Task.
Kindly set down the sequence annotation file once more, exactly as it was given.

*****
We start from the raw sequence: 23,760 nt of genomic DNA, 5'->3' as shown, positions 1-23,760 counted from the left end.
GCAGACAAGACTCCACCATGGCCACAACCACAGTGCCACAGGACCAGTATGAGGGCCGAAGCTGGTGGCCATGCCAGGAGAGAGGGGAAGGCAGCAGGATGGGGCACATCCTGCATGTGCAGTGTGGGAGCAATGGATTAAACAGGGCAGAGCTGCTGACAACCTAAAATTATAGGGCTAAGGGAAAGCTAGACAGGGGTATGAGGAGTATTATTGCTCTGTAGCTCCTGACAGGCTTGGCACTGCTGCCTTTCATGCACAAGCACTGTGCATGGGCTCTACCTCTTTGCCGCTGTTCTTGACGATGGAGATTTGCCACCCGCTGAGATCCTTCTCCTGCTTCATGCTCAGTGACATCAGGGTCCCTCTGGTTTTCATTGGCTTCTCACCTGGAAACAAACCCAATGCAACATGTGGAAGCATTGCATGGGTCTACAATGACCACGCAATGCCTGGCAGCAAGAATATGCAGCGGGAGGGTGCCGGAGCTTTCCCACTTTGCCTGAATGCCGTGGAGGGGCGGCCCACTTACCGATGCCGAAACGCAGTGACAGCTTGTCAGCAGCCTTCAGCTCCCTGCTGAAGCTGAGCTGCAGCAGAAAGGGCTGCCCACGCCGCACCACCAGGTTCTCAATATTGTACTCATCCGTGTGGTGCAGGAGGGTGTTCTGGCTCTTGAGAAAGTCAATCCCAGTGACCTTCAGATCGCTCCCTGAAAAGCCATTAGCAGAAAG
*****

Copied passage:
We start from the raw sequence: 23,760 nt of genomic DNA, 5'->3' as shown, positions 1-23,760 counted from the left end.
GCAGACAAGACTCCACCATGGCCACAACCACAGTGCCACAGGACCAGTATGAGGGCCGAAGCTGGTGGCCATGCCAGGAGAGAGGGGAAGGCAGCAGGATGGGGCACATCCTGCATGTGCAGTGTGGGAGCAATGGATTAAACAGGGCAGAGCTGCTGACAACCTAAAATTATAGGGCTAAGGGAAAGCTAGACAGGGGTATGAGGAGTATTATTGCTCTGTAGCTCCTGACAGGCTTGGCACTGCTGCCTTTCATGCACAAGCACTGTGCATGGGCTCTACCTCTTTGCCGCTGTTCTTGACGATGGAGATTTGCCACCCGCTGAGATCCTTCTCCTGCTTCATGCTCAGTGACATCAGGGTCCCTCTGGTTTTCATTGGCTTCTCACCTGGAAACAAACCCAATGCAACATGTGGAAGCATTGCATGGGTCTACAATGACCACGCAATGCCTGGCAGCAAGAATATGCAGCGGGAGGGTGCCGGAGCTTTCCCACTTTGCCTGAATGCCGTGGAGGGGCGGCCCACTTACCGATGCCGAAACGCAGTGACAGCTTGTCAGCAGCCTTCAGCTCCCTGCTGAAGCTGAGCTGCAGCAGAAAGGGCTGCCCACGCCGCACCACCAGGTTCTCAATATTGTACTCATCCGTGTGGTGCAGGAGGGTGTTCTGGCTCTTGAGAAAGTCAATCCCAGTGACCTTCAGATCGCTCCCTGAAAAGCCATTAGCAGAAAG